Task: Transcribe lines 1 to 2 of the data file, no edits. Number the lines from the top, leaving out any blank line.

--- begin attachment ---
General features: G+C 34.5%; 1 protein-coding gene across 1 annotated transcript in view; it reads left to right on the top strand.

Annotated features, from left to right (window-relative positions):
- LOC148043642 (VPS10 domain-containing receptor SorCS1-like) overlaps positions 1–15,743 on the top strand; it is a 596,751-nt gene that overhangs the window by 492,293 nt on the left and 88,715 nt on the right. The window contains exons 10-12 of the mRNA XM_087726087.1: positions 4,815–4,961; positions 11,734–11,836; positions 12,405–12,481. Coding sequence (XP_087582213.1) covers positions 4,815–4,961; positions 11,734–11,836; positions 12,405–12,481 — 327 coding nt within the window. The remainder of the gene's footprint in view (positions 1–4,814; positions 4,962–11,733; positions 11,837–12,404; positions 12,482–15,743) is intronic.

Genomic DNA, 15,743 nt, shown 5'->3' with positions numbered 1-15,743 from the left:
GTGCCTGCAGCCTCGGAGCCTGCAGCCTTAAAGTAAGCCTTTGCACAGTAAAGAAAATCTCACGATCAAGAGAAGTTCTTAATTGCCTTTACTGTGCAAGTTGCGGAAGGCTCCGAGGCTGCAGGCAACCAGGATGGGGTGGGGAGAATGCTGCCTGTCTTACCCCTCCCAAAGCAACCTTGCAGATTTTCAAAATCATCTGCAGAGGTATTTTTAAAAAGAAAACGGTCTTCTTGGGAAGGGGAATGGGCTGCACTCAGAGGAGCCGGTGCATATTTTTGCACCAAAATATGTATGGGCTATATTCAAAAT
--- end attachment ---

General features: G+C 34.5%; 1 protein-coding gene across 1 annotated transcript in view; it reads left to right on the top strand.

Annotated features, from left to right (window-relative positions):